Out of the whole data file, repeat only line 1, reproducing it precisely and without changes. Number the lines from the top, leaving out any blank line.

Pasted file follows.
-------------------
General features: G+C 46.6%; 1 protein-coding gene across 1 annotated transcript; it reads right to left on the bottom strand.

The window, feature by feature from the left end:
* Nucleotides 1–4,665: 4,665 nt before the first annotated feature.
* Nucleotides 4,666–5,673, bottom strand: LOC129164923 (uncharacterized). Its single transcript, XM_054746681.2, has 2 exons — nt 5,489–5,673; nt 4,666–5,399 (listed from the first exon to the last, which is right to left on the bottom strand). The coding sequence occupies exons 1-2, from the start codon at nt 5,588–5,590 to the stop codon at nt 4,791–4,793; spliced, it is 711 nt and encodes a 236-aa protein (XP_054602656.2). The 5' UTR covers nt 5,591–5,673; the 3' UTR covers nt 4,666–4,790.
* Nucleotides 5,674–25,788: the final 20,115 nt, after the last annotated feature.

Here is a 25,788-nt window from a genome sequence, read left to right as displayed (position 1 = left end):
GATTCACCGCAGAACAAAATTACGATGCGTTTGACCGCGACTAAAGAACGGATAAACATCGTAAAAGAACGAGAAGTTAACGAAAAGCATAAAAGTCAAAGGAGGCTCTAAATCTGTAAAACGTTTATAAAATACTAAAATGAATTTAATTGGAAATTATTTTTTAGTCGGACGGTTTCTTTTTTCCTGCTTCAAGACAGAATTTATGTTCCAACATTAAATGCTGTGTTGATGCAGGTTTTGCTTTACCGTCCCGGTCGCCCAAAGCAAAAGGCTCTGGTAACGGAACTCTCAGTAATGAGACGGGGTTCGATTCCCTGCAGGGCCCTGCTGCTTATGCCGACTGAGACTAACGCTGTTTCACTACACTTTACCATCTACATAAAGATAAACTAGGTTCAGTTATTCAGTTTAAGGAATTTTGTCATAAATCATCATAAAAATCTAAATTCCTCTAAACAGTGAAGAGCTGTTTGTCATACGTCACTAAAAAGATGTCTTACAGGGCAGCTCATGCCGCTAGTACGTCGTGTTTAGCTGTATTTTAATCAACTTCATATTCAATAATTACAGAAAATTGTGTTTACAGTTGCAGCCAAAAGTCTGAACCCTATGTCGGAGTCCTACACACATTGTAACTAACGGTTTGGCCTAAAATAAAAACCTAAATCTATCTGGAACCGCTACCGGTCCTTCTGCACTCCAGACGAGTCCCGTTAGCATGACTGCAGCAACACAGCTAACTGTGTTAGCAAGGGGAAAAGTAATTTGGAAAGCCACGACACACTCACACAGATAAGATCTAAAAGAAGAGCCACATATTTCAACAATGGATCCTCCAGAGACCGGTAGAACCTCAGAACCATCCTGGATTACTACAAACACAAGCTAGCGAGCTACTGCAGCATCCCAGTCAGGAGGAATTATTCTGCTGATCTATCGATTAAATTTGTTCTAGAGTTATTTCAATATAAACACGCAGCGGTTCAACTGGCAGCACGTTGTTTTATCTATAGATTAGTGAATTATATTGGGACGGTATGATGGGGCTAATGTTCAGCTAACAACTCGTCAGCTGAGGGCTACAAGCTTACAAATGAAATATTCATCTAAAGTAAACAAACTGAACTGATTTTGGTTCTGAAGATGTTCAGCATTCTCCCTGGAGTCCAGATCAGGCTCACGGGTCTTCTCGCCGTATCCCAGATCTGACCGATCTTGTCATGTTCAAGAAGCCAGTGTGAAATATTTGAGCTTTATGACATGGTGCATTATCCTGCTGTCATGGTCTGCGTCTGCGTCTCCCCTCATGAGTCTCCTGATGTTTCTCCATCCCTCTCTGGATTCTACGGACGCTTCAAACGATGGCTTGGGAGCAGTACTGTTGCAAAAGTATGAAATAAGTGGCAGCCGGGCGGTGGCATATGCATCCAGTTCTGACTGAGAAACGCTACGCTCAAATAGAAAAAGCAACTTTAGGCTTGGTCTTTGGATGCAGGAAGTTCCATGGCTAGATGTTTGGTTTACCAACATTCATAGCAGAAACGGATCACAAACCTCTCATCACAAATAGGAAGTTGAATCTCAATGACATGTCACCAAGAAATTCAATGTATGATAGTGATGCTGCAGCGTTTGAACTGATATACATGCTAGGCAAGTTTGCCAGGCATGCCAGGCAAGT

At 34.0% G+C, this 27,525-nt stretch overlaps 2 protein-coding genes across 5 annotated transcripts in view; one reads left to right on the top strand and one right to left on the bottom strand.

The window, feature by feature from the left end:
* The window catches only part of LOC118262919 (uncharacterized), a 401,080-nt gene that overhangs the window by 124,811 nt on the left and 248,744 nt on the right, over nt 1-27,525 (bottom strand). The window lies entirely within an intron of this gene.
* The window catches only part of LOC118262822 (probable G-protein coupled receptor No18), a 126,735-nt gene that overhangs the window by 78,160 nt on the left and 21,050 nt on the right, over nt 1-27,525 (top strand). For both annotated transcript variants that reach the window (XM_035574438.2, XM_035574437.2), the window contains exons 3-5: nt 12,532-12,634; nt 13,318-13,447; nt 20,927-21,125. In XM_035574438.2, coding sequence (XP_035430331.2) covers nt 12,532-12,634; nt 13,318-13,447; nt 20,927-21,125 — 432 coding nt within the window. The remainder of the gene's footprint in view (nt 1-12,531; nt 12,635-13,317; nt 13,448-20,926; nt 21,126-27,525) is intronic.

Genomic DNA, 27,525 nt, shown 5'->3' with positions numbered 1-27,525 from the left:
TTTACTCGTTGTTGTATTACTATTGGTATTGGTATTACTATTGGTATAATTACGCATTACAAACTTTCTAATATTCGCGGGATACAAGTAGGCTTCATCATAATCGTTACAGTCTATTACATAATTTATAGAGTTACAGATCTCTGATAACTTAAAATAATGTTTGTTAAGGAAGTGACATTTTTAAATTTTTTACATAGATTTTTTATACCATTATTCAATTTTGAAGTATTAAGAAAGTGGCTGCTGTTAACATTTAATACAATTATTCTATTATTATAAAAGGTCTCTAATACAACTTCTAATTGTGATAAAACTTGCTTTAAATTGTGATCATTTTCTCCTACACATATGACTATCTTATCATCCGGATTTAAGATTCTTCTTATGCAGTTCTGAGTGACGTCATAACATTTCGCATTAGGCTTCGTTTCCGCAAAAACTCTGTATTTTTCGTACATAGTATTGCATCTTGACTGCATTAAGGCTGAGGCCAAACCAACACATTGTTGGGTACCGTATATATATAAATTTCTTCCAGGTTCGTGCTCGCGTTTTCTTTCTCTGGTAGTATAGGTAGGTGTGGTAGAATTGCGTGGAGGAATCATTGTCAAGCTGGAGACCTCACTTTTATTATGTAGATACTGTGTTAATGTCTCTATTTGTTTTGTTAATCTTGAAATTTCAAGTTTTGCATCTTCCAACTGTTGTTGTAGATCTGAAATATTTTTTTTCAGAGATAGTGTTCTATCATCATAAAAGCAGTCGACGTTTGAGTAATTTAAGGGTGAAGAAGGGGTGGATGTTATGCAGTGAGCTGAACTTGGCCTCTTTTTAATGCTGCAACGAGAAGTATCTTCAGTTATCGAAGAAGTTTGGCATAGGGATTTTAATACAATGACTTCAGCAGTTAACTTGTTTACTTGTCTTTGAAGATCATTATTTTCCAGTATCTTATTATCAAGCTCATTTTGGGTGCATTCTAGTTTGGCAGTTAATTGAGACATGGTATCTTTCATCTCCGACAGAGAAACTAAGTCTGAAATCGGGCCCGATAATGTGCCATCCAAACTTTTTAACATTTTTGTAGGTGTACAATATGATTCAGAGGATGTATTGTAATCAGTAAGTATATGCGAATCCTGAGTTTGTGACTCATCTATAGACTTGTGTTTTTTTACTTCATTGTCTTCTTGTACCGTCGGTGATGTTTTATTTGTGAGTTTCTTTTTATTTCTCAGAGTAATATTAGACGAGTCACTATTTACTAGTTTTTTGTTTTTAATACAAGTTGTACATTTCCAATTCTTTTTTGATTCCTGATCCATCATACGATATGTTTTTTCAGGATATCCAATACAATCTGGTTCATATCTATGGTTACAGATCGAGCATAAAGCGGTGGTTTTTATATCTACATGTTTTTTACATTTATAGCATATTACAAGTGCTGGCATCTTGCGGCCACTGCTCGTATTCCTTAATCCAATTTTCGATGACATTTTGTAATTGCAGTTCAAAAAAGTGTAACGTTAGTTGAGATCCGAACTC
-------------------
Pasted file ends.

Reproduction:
General features: G+C 46.6%; 1 protein-coding gene across 1 annotated transcript; it reads right to left on the bottom strand.